Kim is too short to be slow-paced. Colby peppers the story with enough fist-fights, shoot-outs, and sex to keep the slim volume well-packed with exactly what you expect from such a story. He switches things up, shifting the narrative from Rod’s point of view to Myra’s for a few chapters as she works her way into Tarino’s operation. Colby may not sparkle at writing from a woman’s point of view, but certainly there have been worse attempts. Myra remains a capable, resourceful operative who never falls victim to the age-old mistake of a male author devoting a paragraph to how tough and smart a female is, then immediately undermining that assertion by writing her as a bumbling damsel in distress. Instead, Myra finds herself in a heck of a pickle and, rather than Rod riding to her rescue, finds he’s not at home, leaving her to think (and judo chop) her way out of danger. Sure, there’s some eyeroll-worthy pining for Rod on Myra’s part, but the same is true in the other direction, so all’s fair in love and detective work.
As is the case with many paperback authors of the time, teasing out the details of Robert Colby’s career requires a little bit of detective work, provided you think of using Google as detective work. He achieved a certain degree of acclaim with the hard-hitting revenge novel, The Captain Must Die (1959) and worked for crime fiction magazines, including Alfred Hitchcock’s Mystery Magazine and Mike Shayne. He wrote a Hawaiian Eye novel that was adapted into an episode of the series, and he like many was involved with the long-running and voluminous Nick Carter, aka Killmaster, series, co-authoring The Death’s Head Conspiracy with Gary Brandner. Although he never achieved the fame and respect of a writer like Donald Hamilton, Colby proved time and again he was a capable wordsmith who could deliver action-packed pulp.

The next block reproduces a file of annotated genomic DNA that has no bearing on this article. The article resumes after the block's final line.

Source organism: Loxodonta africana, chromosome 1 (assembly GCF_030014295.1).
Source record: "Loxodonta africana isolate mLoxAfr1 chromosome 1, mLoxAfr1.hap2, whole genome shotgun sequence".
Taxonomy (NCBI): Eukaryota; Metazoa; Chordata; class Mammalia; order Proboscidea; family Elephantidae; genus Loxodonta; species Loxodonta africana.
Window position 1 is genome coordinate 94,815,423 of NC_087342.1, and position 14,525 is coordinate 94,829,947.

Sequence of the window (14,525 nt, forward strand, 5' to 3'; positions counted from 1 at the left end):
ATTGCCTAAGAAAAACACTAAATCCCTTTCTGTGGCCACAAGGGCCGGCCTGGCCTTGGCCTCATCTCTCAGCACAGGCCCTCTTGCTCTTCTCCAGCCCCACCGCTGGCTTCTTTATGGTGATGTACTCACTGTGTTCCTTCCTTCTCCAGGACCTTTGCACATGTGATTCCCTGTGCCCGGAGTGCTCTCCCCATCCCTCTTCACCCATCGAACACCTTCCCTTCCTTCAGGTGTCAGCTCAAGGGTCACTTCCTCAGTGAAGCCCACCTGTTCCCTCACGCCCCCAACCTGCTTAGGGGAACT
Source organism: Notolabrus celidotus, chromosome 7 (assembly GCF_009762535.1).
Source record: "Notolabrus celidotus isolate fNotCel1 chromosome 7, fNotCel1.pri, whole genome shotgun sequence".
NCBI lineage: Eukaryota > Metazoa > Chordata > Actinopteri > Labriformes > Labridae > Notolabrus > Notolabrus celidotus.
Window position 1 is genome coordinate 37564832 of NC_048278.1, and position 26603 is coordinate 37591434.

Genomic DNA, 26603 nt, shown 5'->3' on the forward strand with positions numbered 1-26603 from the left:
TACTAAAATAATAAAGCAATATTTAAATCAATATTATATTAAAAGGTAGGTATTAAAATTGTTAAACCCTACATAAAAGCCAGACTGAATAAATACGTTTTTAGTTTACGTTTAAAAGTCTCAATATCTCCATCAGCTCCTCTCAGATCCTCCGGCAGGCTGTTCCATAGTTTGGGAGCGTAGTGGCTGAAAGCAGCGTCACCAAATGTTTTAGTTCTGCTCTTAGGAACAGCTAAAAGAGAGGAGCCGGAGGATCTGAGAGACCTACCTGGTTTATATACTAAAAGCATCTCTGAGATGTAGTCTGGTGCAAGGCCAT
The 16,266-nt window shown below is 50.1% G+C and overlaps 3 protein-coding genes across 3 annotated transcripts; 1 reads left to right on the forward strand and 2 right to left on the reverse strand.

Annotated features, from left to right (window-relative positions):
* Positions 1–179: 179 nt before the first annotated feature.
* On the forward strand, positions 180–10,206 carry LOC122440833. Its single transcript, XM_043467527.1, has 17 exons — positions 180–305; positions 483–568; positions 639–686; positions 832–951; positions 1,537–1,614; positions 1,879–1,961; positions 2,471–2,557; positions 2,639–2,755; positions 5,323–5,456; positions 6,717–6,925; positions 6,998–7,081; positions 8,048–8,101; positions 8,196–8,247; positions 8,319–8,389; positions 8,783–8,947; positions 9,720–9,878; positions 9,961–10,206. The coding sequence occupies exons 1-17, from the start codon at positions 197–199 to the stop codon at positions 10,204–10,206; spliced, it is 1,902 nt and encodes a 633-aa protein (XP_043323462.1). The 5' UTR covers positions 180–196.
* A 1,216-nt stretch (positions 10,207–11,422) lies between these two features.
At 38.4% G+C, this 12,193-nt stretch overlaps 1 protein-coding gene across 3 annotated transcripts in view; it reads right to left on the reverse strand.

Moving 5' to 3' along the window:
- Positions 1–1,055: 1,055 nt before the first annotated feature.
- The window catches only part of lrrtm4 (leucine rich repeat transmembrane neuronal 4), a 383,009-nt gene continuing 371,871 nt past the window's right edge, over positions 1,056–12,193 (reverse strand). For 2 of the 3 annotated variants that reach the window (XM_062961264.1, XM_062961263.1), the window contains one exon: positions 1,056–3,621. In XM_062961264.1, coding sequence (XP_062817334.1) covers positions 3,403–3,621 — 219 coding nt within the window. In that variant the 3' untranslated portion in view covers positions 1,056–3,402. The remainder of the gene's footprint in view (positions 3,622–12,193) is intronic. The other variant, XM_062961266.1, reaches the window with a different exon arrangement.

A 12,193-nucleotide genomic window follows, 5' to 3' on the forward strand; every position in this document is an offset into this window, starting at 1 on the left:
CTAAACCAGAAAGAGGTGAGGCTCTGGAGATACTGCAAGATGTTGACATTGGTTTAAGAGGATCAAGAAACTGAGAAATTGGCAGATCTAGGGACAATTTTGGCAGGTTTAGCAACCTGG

Published in 1962, after many of the major obscenity battles had been won, Colby gets to make Kim a little spicier than was common in the previous decade. It’s not hardcore by any stretch, but Kim doesn’t shy away from some steamy nonsense. It’s just sleazy enough, and you damn well know with a character named Rod Striker, there’s not much that isn’t out on the table, including the time-honored squeezing of the upper thigh that leads to a woman saying, “Gosh, you are a lot of man.” That said, he makes for a decent enough lead, and Myra is a suitable partner, even if her point-of-view is just an aside.
Tarino doesn’t show up a lot in the story, but when he does, he makes for a somewhat interesting foil because he’s not a thoroughly cartoonish villain. He’s pretty low-key and prefers to play it easy rather than cracking skulls. The key to his success is in keeping as clean as you can running a strip club with a side business in promising prostitution but rarely delivering — only going far enough to fleece an easy mark for as much dough as he’s got. Nick Markos is the real heavy, and he’s the impetus for the only bit where the sleaze gets a little rougher.
Rod gets to bed just about every woman described as nubile, except for a secretary he describes as having an ass that waved goodbye to you as she walked away. There are indeed a number of choice pulp detectivisms of that nature, and as is demanded by the genre, Colby comes up with some admirably ludicrous ways to describe women’s breasts, the best being one about having a lot on her balcony. Look, pal, you don’t come to these stories expecting good behavior. Most of the time, his prose is lean, mean, and effective. It’s all good fun, provided you are willing to roll with the usual ass-slapping, stocking glimpsing, and clunky come-ons.